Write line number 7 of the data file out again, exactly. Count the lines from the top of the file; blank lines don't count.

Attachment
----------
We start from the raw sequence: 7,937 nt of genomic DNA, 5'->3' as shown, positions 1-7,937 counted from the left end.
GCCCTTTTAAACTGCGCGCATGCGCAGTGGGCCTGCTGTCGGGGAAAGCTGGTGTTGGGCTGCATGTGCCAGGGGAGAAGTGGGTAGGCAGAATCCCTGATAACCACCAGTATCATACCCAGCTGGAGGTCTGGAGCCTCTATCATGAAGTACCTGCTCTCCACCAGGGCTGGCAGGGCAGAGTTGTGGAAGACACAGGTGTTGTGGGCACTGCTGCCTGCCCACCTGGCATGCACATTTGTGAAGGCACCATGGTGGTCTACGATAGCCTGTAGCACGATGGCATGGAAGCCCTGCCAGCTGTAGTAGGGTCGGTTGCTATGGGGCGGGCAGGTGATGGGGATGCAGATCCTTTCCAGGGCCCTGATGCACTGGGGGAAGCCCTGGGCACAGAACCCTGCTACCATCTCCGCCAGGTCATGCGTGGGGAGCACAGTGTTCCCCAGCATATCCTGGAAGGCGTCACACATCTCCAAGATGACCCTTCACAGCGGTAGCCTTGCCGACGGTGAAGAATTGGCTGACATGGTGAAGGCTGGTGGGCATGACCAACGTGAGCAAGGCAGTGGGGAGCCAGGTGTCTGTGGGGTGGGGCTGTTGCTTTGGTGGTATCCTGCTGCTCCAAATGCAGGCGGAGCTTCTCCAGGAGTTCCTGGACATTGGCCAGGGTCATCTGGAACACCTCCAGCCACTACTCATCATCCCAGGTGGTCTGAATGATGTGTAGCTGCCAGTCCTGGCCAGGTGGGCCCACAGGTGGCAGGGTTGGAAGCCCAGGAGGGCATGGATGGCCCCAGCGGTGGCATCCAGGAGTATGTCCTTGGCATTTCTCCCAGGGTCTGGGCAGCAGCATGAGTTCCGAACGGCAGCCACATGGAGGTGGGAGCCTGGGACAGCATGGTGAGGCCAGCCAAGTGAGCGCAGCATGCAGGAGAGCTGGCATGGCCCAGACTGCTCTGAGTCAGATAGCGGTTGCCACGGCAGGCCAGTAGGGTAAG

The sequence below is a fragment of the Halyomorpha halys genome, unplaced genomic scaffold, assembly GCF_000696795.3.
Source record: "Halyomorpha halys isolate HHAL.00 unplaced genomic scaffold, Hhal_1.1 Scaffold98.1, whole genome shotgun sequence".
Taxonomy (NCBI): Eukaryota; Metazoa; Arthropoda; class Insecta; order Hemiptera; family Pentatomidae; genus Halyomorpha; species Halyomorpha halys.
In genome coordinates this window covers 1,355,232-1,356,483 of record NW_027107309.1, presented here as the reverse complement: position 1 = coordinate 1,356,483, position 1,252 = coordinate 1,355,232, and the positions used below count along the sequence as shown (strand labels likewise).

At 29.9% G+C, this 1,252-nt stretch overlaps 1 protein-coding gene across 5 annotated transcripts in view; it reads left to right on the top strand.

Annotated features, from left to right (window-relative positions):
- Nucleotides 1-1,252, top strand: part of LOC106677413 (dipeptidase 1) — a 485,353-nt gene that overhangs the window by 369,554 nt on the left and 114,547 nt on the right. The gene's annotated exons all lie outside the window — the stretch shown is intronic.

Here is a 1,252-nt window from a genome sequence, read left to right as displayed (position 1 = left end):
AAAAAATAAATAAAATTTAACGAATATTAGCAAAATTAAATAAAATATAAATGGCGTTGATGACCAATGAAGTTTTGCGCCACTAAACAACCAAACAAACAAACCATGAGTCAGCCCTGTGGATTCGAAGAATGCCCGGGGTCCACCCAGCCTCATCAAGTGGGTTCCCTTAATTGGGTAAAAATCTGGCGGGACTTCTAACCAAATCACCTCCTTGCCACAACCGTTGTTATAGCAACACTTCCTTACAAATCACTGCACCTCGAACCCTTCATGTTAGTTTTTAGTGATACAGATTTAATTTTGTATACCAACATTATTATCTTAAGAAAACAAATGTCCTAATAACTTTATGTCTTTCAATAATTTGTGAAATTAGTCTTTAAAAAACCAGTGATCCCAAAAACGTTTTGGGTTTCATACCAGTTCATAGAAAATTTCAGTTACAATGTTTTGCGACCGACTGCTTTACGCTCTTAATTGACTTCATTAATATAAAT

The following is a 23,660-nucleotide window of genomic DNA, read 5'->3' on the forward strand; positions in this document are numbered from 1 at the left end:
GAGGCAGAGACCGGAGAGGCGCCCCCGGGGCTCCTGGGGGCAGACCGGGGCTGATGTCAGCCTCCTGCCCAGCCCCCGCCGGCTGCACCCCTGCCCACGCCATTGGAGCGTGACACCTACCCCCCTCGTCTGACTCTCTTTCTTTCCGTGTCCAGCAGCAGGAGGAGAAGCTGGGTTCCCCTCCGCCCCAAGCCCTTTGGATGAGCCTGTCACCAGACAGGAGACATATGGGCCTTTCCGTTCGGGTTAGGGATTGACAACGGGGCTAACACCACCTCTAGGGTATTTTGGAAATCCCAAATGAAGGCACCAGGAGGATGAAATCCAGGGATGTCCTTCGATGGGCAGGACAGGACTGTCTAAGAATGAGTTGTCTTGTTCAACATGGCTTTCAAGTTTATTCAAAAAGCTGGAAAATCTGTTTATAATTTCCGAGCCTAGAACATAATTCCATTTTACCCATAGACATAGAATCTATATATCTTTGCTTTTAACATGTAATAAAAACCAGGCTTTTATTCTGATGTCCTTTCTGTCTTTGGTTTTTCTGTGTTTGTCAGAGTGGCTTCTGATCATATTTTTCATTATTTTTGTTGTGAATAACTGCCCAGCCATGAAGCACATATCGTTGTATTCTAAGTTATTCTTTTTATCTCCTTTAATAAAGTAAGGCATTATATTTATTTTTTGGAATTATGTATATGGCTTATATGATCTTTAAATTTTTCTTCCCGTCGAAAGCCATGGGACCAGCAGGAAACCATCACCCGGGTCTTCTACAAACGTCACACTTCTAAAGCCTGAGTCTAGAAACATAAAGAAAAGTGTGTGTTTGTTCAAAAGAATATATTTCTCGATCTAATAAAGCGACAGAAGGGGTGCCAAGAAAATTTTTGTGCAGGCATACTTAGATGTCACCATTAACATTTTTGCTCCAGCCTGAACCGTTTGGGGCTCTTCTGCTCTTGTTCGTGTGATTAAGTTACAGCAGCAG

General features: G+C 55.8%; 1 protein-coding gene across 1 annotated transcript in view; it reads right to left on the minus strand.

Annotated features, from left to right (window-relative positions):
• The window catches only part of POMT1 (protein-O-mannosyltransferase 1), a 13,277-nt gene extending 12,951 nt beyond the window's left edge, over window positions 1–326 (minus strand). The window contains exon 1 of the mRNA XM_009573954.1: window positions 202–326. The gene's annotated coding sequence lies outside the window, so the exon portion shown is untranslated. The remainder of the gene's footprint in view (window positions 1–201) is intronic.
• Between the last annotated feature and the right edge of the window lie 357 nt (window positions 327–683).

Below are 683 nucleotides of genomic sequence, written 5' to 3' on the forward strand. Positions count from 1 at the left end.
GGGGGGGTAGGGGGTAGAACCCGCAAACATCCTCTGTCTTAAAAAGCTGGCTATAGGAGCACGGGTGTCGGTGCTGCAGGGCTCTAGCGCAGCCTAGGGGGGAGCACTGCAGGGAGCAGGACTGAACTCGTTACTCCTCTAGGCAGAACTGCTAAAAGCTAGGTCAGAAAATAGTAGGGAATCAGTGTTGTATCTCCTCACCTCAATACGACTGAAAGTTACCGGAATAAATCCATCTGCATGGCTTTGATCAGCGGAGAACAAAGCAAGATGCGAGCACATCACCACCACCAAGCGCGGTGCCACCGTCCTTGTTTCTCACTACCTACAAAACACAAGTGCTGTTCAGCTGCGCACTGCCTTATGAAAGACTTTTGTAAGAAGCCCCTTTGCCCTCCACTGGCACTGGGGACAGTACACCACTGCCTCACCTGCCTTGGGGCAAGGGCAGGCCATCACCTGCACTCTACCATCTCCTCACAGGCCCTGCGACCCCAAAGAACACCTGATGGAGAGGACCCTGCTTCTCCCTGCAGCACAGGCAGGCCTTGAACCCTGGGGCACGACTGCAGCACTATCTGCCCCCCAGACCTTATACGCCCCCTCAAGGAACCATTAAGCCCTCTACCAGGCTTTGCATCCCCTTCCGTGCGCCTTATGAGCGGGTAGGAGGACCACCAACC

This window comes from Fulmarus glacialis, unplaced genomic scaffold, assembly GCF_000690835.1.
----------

At 29.9% G+C, this 1,252-nt stretch overlaps 1 protein-coding gene across 5 annotated transcripts in view; it reads left to right on the top strand.